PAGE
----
Saturday, June 27, 2009

Expanded by Popular Demand...

Okay, this is my last post about the Best Picture announcement, but since so many of you clicked over to my speculative chart for 1999-2008, and since I seem to be nearly alone in feeling pretty sanguine and optimistic about the promised change, I have now made it a speculative chart for 1987-2008. Yes, every once in a while, something ghastly potentially happens (à la Legends of the Fall or Good Morning, Vietnam) but just as often something awesome potentially happens (à la Hoop Dreams and Au revoir, les enfants in the same years).

The real story here, though, are the lists of what still doesn't qualify, even in a double-capacity race. It's hardly the case that a ten-wide field opens the door for "every" movie with critical raves, Globes or SAG support, ardent followings, Oscar-friendly nobility, pop-phenom status, big studio pushes, unembarrassing box-office windfalls, or middlebrow "sleeper" support automatically qualify. It's a really exciting toss-up in years like 1987-1989, and weird anomalies still occur. For instance, even the expanded list in 1996 maintains, I think, a bizarrely anti-studio line-up, and plenty of "lone director" nominees survive: Egoyan, Scorsese, probably Hallström and Kieślowski...

I can't take this chart any further, since 1987 was as early as I remember following all the critics' awards, ten-best lists, and other buzz as it all transpired. Just a few years further back, and I'd be almost totally tone-deaf to how the PR, the release schedule, and popular word-of-mouth actually played out. Again, I'm sure there's plenty to debate about my cuckoo choices, but I look at these lists and still feel that a Best Picture nomination would "mean" just as much in relation to these ten films as it does in relation to the current lists of five. No loss of horse-race drama for those of us who get off on that. More races where the historical winner might have had a tougher fight, for better or worse. This is going to be great!

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6 Comments:

Blogger Colin said...

You're right: unfamiliar as I am with the "real" Best Pic noms of the last 22 years, I'm having a spectacular time guessing which out of your lists were Oscar's five true picks, and often being surprised by the results (especially the snubs).

Empire of the Sun, When Harry Met Sally..., A Fish Called Wanda, Thelma & Louise, The Bridges of Madison County, Boogie Nights, Gods and Monsters and The Matrix are all movies spanning the pre-2000s years that I assumed had been part of the original shortlist. I guess this exercise shows not only the extent to which a movie's cinematic legacy is independent of the Oscar Best Pic noms, but also the extent to which a viewer might expect the Best Pic noms to have some degree of correlation to what movies endure, within an acceptable range of understanding of the Academy's tastes.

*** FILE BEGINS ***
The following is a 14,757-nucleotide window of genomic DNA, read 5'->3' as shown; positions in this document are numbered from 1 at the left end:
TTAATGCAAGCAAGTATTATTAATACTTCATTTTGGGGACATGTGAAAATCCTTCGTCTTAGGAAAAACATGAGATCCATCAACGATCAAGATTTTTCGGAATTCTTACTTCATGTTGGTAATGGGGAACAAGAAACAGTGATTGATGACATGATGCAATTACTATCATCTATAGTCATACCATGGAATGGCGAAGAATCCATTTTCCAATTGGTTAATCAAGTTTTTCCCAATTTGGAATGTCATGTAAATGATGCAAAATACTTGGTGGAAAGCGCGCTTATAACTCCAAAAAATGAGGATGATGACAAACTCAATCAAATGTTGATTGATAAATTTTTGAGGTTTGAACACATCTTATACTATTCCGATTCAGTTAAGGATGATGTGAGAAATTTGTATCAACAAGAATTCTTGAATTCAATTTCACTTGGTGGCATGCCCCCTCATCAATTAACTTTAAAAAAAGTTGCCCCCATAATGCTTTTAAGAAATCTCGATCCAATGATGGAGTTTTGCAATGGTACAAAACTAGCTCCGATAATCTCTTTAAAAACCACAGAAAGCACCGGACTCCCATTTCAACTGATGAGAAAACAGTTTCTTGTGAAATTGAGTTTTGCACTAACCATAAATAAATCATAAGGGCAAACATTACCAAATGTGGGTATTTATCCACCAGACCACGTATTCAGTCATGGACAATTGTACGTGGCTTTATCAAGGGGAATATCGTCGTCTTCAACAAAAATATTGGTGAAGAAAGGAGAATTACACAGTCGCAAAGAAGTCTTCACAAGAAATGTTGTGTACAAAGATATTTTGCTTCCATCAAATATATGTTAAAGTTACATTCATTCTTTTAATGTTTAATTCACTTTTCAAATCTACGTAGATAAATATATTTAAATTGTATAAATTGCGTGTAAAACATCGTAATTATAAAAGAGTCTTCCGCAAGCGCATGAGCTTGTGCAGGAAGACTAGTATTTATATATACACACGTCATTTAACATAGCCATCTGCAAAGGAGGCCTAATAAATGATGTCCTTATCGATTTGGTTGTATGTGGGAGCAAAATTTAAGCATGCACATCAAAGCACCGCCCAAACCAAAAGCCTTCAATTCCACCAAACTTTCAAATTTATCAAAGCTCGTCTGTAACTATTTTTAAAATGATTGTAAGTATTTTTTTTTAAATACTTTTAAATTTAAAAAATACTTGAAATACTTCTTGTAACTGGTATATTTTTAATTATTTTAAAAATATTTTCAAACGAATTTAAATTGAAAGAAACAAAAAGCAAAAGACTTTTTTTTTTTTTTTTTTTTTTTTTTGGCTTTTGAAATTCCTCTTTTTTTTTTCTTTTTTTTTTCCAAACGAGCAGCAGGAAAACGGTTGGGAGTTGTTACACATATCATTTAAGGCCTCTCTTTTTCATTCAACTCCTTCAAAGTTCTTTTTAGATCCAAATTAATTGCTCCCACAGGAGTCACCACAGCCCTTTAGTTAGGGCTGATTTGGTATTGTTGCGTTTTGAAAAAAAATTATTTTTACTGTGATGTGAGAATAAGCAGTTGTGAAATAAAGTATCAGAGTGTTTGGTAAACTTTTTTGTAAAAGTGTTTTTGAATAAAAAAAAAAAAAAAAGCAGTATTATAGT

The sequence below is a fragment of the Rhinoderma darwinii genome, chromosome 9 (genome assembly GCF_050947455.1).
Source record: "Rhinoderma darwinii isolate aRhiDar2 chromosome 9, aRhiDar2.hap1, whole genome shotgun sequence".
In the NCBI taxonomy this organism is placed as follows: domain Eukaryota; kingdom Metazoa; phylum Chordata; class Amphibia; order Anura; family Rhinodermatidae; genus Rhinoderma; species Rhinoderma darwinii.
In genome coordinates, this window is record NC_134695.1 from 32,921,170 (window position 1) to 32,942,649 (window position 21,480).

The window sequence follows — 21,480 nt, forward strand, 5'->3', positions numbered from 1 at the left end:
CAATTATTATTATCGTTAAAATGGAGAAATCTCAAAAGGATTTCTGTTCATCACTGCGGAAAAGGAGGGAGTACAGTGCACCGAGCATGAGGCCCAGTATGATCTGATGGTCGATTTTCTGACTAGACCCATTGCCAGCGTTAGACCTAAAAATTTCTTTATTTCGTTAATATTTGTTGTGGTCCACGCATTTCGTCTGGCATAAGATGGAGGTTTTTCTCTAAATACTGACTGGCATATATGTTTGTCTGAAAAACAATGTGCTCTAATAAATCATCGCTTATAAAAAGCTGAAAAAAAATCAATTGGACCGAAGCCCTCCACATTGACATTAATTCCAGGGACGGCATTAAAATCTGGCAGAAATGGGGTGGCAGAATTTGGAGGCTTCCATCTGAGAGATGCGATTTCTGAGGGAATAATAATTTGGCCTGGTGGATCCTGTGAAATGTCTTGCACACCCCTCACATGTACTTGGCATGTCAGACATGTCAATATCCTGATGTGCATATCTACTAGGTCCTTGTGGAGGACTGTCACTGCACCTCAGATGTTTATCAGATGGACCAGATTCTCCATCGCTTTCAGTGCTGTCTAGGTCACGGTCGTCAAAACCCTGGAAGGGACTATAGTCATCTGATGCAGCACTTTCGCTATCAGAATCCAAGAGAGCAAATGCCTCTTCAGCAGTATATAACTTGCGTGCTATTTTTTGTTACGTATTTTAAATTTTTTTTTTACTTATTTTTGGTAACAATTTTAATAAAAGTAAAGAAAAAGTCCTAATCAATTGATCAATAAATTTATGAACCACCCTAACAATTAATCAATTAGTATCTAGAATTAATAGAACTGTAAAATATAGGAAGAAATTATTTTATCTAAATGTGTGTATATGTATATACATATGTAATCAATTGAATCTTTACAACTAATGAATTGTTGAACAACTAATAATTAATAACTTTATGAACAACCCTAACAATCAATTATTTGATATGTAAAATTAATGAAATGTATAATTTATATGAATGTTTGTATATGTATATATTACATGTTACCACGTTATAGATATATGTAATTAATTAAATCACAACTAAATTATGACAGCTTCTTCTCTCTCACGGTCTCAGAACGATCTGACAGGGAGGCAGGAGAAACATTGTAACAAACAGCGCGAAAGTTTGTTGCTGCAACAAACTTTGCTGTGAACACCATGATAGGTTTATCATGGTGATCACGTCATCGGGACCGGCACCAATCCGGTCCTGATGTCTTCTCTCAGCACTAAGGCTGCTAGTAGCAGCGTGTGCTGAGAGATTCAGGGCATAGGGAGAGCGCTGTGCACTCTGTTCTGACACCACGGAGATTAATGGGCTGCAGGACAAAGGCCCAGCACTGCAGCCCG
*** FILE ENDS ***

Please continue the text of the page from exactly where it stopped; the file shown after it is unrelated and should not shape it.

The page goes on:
9:08 PM, June 27, 2009  
Blogger Glenn Dunks said...

I am warming to the idea, I must say and some of those lists do just shine. 1994, 1993, 1991 and 1998 particularly. I do think though that The Birdcage would get in over something like Lone Star in 1996 thought. It did win the ensemble prize at SAG after all.

7:45 AM, June 28, 2009  
Blogger NicksFlickPicks said...

@Colin: That sounds like fun! I can never play that game, because I can tell you who was nominated more quickly than I can tell you where my glasses are, or who the current Cabinet officials are. I would certainly prefer to live in a world where Harry and Madison County were nominated, so keep spreading the rumors.

@Glenn: You're probably right about Lone Star vs. Birdcage. Glad to hear that you're warming to the whole prospect.

12:31 PM, June 28, 2009  
Blogger Abe Fried-Tanzer said...

I wanted to try again to make my own lists before looking at yours, but knew I was a lot cause because I didn't even start watching the Oscars until 2001. My lack of expertise was clear, but it was still a lot of fun. I'm happy to say I did go 10/10 for one year - 1989. It will be interesting to see if movies like "Terminator 2" can get into the top ten in the future. One omission on your part that I think might have had a shot: Misery in 1990. I know it didn't win many awards beyond Bates herself, but isn't that exactly the kind of well-reviewed, popular film that could get a standalone (besides Bates) BP nom with this new system?

10:32 AM, June 29, 2009  
Blogger RC said...

i love seeing 2003 with City of God and In America - if only.

11:05 PM, June 29, 2009  
Blogger John T said...

The more I read these Nick's, I agree with everyone else-the more I like it. Thanks for calming us down. I do feel, however, that Dave would have lost out to Jurassic Park (the piles of money there would have been difficult to ignore).

2:23 PM, July 03, 2009  

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